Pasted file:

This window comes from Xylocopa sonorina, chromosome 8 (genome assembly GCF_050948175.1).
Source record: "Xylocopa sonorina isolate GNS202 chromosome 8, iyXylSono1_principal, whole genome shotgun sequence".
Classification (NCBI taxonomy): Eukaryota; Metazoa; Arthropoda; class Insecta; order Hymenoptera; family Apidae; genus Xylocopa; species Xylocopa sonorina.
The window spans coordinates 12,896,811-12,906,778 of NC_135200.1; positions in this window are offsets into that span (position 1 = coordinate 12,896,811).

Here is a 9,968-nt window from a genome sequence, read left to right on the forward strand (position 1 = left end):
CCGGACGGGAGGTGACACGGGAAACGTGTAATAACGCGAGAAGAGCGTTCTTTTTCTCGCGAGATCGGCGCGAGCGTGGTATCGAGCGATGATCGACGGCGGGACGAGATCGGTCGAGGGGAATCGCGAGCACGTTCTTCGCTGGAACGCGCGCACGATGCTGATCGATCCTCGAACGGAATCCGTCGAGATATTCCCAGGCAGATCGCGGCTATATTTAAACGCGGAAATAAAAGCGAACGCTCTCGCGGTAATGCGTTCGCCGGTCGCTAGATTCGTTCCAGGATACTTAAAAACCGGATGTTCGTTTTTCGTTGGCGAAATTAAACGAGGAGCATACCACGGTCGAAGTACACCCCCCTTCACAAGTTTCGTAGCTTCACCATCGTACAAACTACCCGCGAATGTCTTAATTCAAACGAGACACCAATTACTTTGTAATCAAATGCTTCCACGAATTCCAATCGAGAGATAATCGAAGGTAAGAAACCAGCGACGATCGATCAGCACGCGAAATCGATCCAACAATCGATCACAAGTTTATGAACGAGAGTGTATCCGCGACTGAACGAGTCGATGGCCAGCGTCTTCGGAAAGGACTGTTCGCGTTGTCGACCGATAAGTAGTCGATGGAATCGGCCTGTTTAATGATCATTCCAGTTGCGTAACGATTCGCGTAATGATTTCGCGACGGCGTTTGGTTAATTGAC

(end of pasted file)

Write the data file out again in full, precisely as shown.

This window comes from Xylocopa sonorina, chromosome 8 (genome assembly GCF_050948175.1).
Source record: "Xylocopa sonorina isolate GNS202 chromosome 8, iyXylSono1_principal, whole genome shotgun sequence".
Classification (NCBI taxonomy): Eukaryota; Metazoa; Arthropoda; class Insecta; order Hymenoptera; family Apidae; genus Xylocopa; species Xylocopa sonorina.
The window spans coordinates 12,896,811-12,906,778 of NC_135200.1; positions in this window are offsets into that span (position 1 = coordinate 12,896,811).

Here is a 9,968-nt window from a genome sequence, read left to right on the forward strand (position 1 = left end):
CCGGACGGGAGGTGACACGGGAAACGTGTAATAACGCGAGAAGAGCGTTCTTTTTCTCGCGAGATCGGCGCGAGCGTGGTATCGAGCGATGATCGACGGCGGGACGAGATCGGTCGAGGGGAATCGCGAGCACGTTCTTCGCTGGAACGCGCGCACGATGCTGATCGATCCTCGAACGGAATCCGTCGAGATATTCCCAGGCAGATCGCGGCTATATTTAAACGCGGAAATAAAAGCGAACGCTCTCGCGGTAATGCGTTCGCCGGTCGCTAGATTCGTTCCAGGATACTTAAAAACCGGATGTTCGTTTTTCGTTGGCGAAATTAAACGAGGAGCATACCACGGTCGAAGTACACCCCCCTTCACAAGTTTCGTAGCTTCACCATCGTACAAACTACCCGCGAATGTCTTAATTCAAACGAGACACCAATTACTTTGTAATCAAATGCTTCCACGAATTCCAATCGAGAGATAATCGAAGGTAAGAAACCAGCGACGATCGATCAGCACGCGAAATCGATCCAACAATCGATCACAAGTTTATGAACGAGAGTGTATCCGCGACTGAACGAGTCGATGGCCAGCGTCTTCGGAAAGGACTGTTCGCGTTGTCGACCGATAAGTAGTCGATGGAATCGGCCTGTTTAATGATCATTCCAGTTGCGTAACGATTCGCGTAATGATTTCGCGACGGCGTTTGGTTAATTGAC